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Immigration Bill

Part of Bills Presented – in the House of Commons at 5:14 pm on 13th October 2015.

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Photo of Richard Arkless Richard Arkless Scottish National Party, Dumfries and Galloway 5:14 pm, 13th October 2015

Forgive me for being cynical, but the number given earlier in the debate was 900 and now it is 600. That underlines the fact that there is misinformation; there is no evidence base for this Bill. There is no evidence base for the assertion of 900 or 600. What is the right figure? We need to know the facts.

The opportunities for prejudice and discrimination will be rife as a result of this Bill. It places a duty on banks and building societies to carry out regular checks on the immigration status of individuals and to notify the Home Office when a person becomes disqualified from holding a current account. I have a degree of sympathy with that proposal, on the face of it. A failed immigration applicant should not have access to banking or other services, but I worry about the unintended consequences, not least for our own citizens from other cultures or for perfectly legitimate immigrants. How many failed immigration applicants actually have a stash of cash that would need to be frozen? Would freezing such assets serve any purpose, save that of scoring obvious political points? These provisions could result in serious intrusion into the lives of all our citizens if they were applied in the wrong circumstances.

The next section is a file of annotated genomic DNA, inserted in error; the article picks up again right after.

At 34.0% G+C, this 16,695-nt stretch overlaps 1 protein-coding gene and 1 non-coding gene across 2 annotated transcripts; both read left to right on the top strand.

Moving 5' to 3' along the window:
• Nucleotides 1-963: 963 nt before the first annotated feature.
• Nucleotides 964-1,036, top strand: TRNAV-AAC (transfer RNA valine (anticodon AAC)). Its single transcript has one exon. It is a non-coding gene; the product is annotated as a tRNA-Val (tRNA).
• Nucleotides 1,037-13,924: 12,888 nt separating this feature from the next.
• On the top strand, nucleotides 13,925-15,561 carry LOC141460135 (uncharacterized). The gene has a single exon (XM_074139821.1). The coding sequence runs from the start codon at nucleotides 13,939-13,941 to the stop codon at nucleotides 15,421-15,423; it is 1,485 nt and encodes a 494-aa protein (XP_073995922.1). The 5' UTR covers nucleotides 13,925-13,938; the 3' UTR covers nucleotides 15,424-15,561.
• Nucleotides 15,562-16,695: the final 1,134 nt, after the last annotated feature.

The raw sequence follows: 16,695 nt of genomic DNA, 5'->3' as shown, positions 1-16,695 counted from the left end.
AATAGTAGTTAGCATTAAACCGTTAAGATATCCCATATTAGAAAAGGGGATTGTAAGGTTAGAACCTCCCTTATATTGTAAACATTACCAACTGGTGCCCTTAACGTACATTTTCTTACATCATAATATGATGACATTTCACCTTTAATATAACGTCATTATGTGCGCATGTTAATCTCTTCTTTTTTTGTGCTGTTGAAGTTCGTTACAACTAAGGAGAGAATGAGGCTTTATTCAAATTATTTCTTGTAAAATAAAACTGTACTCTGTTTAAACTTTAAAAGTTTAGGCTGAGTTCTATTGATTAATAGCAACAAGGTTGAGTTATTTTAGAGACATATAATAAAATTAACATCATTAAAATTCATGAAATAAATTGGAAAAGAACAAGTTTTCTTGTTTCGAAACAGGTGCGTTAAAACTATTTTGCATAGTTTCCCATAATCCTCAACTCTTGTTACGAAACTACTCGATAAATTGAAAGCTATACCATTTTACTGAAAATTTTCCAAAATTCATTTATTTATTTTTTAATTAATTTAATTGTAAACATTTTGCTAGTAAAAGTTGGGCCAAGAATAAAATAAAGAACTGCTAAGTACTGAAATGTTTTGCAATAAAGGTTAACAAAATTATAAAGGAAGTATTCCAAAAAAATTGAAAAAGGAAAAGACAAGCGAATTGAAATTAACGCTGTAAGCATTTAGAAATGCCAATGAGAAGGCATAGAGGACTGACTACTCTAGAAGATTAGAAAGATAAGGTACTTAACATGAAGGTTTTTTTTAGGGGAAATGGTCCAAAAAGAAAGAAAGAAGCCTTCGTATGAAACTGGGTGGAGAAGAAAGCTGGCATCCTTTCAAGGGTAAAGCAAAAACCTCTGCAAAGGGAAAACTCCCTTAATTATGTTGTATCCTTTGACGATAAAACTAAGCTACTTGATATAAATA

The Bill also contains the power to seize and detain vehicles driven by illegal immigrants. It provides for the prosecution and imprisonment and/or fining of those who drive if they are illegal immigrants, even if they are in possession of a valid driving licence from another state. Again, on the face of it, that might appear sensible, but I have to ask: do we really have a problem with lots of failed immigration applicants clogging up our streets and creating traffic jams with their cars, or is this just another point-scoring exercise?

How these provisions are to be regulated and enforced should be a matter for rigorous debate in this place. It is clear that the Bill is fixated on reducing the net migration figures, and in so doing—as has been admitted by Conservative Members—reducing the attractiveness of the UK as a place where skilled migration is welcomed.

The Home Secretary’s dangerously aggressive speech to her party’s conference was a class act in striking more fear where it does not belong. The Bill will extend that fear to those who might not even have done anything wrong. How many UK citizens with foreign-sounding names will have their lives disrupted and become disfranchised as a result of these measures before we realise that this has been a mistake? I believe that the nut that this sledgehammer of a Bill has been designed to smash will pale into insignificance beside the can of worms that the provisions will open.